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March 29, 2017
For the first seven years of life, orangutan babies depend on their mothers to teach them all the vital skills they will need to survive independently in the wild. When orphaned at a young age, orangutan babies are denied the right and experience of growing and learning under the nurturing guidance of their loving mothers.
Baby orangutans that come into the BOS Foundation’s care depend on our team of devoted babysitters to help build their confidence and guide them as they acquire their survival skills duringthe developing years. Enrichment tools are introduced throughout the rehabilitation process to support the development of basic skills necessary for life intheforest.
Orangutans are the largest arboreal animal in the world, spending the majority of their lives actively foraging and moving through the forest canopy. At the BOS Foundation’s two rehabilitation centres, enrichment tools are used to help stimulate and teach orangutans to forage for natural foods found high up in the trees. One such enrichment is a fruit-filled metal basket, hung up high on wooden poles.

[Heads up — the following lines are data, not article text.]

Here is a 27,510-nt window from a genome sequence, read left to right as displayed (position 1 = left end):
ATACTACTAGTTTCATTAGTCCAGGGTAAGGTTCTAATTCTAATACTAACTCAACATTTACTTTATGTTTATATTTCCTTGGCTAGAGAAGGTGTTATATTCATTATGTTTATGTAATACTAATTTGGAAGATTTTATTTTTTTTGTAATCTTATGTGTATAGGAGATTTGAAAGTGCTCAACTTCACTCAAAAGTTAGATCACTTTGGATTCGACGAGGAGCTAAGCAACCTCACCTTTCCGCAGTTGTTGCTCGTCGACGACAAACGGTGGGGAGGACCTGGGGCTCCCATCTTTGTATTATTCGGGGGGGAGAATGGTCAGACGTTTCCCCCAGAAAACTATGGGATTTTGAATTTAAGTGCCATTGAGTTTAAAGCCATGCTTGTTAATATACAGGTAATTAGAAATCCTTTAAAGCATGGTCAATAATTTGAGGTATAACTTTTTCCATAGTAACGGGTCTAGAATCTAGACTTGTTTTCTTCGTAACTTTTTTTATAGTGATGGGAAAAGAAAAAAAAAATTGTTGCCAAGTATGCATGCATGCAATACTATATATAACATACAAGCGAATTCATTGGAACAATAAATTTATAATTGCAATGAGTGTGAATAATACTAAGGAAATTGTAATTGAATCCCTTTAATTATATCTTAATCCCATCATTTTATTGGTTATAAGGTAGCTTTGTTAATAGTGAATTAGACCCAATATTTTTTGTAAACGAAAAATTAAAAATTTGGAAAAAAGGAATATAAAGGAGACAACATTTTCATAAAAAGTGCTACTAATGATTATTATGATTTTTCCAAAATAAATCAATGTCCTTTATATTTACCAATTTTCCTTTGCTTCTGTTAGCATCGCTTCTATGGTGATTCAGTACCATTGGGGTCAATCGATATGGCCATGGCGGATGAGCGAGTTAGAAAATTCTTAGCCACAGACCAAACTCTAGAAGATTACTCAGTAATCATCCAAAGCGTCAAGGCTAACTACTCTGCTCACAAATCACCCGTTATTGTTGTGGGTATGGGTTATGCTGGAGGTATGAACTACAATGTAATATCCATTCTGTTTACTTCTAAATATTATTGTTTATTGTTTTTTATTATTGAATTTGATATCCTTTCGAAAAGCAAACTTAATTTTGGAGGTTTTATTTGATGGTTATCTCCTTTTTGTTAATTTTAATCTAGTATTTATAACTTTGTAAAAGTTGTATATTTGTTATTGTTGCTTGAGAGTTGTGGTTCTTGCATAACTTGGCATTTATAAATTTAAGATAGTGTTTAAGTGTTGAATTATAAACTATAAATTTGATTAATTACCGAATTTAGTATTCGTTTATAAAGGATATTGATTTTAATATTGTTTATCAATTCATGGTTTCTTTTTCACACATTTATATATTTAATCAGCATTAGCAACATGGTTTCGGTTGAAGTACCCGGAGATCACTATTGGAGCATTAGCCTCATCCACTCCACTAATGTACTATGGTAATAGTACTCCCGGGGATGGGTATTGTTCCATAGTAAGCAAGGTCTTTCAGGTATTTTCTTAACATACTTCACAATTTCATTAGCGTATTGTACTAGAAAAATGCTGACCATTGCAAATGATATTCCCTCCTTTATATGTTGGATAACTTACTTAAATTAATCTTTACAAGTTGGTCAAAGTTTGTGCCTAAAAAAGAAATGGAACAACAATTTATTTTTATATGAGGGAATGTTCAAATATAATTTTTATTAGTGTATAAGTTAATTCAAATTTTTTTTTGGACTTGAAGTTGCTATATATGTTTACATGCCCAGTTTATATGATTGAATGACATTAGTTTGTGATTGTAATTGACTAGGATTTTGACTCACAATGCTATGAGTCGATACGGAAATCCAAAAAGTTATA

Another enrichment offered during the rehabilitation process is fruit that has been frozen in large ice blocks. The idea of this enrichment is to give orangutans a chance to discover methods of breaking inside the ice block to get to the fruit, which replicates the ways in which they wouldsmash weathered wood and extract protein-rich termites in the wild.
Wilmar in Samboja Lestari try to breaking the ice block
Fruit Balls is another enrichment that helps stimulate foraging; 2-cm diameter holes are drilled into large plastic balls and then filled with slices of fruits, which orangutans search for and extract with their fingers.
In much the same way, PVC pipes are alsoused as enrichments; perforated lengths of pipe make good hidey holes for fruits and vegetables, which orangutans have to poke out to eat.
These enrichments,and many others like them, are used at both Nyaru Menteng and Samboja Lestari rehabilitation centres. Theenrichments assist in the rehabilitation process and give orangutans the chance tohone their natural foraging behaviours, to give them the best chance possible once they are released back to the wild.
Text by: Hermansyah, Communications and Education Staff, BOSF Nyaru Menteng
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BOS Foundation is dedicated to Bornean orangutan conservation and one of our tasks is to successfully reintroduce orangutans to safe natural habitat where they can establish new viable populations. We aim to give back freedom to as many orangutans as we can and one of the orangutans we reintroduce during this event has made an incredible journey; Wanna was illegally smuggled out of Indonesia to Thailand as a baby, then repatriated to Indonesia in 2006, together with another 47 illegally exported orangutans. These orangutans have been progressing through our rehabilitation program for 11 years. Wanna is now 17 and finally ready to be returned to natural habitat and freedom....read more